Before looking at Mallox, let's finish looking at this Chrome example from an AppGuard controls perspective. AppGuard would allow Chrome to write the first file to the “Downloads” folder because Chrome is useless if users cannot write files to user folders. This branch spawns another branch where Chrome triggers the launching of this executable file located in the “Downloads” folder. AppGuard would not allow this launch because it prohibits launches of anything not digitally signed by a trusted publisher from high-risk folders such as “Downloads”. This part of the attack is stopped by AppGuard.
Next, the 2nd file is a script file, such as PowerShell, located in another high-risk user folder such as Desktop. AppGuard would not allow PowerShell to load this script file because of its location in a high-risk folder. This part of the attack is stopped by AppGuard.
Finally, the 3rd file is a dynamic link library that Chrome was instructed to write in the same folder as the Chrome application itself. AppGuard would not allow Chrome to write this file to that location because AppGuard “contains” high-risk applications such as Chrome, restricting where and what Chrome can read and write. This part of the attack is stopped by AppGuard. And as this was the last of the branches, this entire attack has been stopped. And, AppGuard stopped it all without having to recognize the malware attack itself.
Mallow Ransomware Attack Tree Created by “Unit 42”
Let’s apply AppGuard controls to each branch or stage of this attack tree.
Thus far we have looked at two scenarios. The first was where the attack was stopped because cmd.exe is prohibited on servers that do not need it running. The second scenario was where cmd.exe is allowed to run but run while “contained” by AppGuard.
The analysis doesn’t stop yet because then we start looking at ‘what if’ questions. For example, if WMIC.exe were not prohibited, then AppGuard would not allow the resulting tzt.exe to launch from where it was located. Even so, we see further use of cmd.exe to the right where different OS utilities are used to do harm. Other AppGuard attack surface reduction policies prohibit many OS utilities from running to snuff-out attacks like this. There’s mention of cmd.exe writing a script file (.bat) into a Windows folder. AppGuard containment would stop that. There’s also mention of a registry key modification to defeat Raccine anti-ransomware. AppGuard would not allow cmd.exe or any other “contained” process to do so.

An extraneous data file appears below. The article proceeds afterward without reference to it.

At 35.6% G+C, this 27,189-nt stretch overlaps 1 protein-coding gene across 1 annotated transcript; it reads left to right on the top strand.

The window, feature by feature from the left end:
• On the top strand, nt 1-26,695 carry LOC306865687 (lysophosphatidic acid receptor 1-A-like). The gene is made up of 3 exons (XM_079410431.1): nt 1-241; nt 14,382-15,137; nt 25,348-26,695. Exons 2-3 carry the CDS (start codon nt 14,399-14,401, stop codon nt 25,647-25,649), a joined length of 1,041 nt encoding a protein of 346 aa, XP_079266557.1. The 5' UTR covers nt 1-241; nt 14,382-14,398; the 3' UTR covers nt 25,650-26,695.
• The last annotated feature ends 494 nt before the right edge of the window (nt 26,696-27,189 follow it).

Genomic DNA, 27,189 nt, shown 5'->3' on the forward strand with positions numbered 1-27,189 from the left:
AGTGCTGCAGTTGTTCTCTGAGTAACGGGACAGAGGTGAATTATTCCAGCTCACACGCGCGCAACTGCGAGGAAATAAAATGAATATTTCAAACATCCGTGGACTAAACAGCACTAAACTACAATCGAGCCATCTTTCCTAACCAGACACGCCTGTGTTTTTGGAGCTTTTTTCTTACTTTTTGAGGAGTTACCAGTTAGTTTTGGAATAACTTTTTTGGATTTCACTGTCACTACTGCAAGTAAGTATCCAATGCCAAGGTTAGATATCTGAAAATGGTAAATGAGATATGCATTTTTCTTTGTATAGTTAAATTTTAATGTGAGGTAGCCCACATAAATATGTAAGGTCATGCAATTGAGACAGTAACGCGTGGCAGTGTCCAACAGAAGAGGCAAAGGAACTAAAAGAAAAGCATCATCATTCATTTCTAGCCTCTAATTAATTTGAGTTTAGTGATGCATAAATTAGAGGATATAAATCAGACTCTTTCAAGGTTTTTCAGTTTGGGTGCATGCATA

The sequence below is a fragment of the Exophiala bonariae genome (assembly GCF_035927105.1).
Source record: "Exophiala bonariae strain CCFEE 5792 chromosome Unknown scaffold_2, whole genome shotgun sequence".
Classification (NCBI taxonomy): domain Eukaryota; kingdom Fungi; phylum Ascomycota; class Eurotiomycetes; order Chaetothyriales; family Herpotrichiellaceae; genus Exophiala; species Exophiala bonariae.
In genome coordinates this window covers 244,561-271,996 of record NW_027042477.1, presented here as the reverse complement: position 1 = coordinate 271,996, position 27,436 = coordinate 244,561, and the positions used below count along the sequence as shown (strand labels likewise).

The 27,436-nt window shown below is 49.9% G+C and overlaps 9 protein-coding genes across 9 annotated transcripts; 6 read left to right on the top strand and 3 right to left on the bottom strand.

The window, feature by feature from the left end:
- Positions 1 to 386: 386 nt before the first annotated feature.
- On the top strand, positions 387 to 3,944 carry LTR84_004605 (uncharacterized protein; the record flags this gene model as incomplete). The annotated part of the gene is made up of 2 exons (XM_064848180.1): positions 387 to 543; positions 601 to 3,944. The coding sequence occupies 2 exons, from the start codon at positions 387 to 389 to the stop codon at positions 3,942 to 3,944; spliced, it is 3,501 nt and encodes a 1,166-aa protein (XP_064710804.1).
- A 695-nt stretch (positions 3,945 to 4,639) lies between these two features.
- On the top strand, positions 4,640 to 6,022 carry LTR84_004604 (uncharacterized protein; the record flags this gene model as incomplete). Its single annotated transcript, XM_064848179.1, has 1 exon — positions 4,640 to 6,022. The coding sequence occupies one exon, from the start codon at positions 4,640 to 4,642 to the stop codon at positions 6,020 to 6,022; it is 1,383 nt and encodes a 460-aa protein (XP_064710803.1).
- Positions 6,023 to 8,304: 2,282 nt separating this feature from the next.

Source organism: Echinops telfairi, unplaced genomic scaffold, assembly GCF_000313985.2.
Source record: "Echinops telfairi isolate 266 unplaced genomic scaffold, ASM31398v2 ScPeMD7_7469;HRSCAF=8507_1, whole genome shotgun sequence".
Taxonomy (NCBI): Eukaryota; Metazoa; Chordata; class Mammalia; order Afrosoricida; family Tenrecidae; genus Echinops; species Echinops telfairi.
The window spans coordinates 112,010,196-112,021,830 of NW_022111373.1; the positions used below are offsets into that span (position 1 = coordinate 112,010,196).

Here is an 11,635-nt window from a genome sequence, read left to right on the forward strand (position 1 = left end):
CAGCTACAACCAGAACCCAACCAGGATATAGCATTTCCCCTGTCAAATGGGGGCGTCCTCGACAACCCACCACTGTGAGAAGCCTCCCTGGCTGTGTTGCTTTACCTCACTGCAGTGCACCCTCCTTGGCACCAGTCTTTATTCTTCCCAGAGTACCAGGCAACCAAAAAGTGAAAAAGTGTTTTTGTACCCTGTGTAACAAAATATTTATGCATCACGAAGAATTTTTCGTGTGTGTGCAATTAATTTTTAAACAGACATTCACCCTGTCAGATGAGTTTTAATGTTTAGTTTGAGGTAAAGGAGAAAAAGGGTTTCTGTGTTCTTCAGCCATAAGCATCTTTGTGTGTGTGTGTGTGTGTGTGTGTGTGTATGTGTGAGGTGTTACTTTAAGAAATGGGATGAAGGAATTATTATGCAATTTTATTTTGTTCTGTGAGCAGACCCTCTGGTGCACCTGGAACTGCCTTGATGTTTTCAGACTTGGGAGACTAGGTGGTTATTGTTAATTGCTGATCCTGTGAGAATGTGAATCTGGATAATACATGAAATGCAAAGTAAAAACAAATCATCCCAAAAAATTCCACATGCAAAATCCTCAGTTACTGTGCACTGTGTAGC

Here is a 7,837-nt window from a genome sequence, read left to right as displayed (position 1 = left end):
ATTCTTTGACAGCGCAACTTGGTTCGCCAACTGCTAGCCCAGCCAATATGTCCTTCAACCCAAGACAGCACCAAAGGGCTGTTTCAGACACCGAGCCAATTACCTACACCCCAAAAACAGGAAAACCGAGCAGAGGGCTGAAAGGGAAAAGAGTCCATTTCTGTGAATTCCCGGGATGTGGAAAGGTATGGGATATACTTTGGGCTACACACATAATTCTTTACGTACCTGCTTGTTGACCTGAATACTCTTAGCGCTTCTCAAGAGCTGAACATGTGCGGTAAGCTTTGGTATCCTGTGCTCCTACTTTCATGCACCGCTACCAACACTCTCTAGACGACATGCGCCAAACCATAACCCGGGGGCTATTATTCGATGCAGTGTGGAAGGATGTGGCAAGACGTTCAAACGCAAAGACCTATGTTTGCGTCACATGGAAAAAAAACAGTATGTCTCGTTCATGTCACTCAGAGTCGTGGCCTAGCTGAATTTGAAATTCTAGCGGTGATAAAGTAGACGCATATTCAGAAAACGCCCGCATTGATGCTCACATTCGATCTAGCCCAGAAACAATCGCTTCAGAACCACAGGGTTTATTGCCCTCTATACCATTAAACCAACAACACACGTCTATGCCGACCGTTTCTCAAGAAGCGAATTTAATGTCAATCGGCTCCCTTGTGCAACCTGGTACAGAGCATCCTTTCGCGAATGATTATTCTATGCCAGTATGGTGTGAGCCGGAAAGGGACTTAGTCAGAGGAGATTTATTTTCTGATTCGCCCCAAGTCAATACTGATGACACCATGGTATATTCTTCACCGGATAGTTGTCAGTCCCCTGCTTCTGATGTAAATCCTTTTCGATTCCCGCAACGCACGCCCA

With all the ‘what if’ scenarios we have already investigated, we haven’t yet explored them all. We left out AppGuard’s “isolation” controls. Let’s go back to that registry key modification for a moment. An AppGuard “isolation” rule can stop that modification by any actor process. AppGuard “containment” protects the host from “high risk” applications. AppGuard “isolation” protects parts of the host from the rest of the host to mitigate risks from unknown or unanticipated actors, even those not “contained” by AppGuard.
AppGuard can defeat the Mallox ransomware in not just one but many different ways. None of these require recognizing something that can change from attack to attack. Instead, AppGuard is applying zero trust principles within endpoints in the form of controls-based endpoint protection software to stop attacks without having to recognize the malware itself.
AppGuard employs three fundamental controls: “launch”, “contain”, and “isolate”. “Launch” prohibits launches of potentially dangerous things from high-risk places as well as prohibits launches of dangerous but unnecessary OS utilities (ie, attack surface reduction). “Contain” protects the host from its high-risk applications. “Isolate” protects parts of the host from the rest of the host, specifically the unknown or unanticipated malicious process. The combination of these fundamental controls enable AppGuard to defeat malware attacks that AV, EDR, XDR, and other detection-based defenses fail to detect or detect too late.
AppGuard is an essential layer of protection that not only protects the enterprise from what is not detected but also reduces the operational costs of detection-based protection by eliminating attacks before alerts or incidents occur.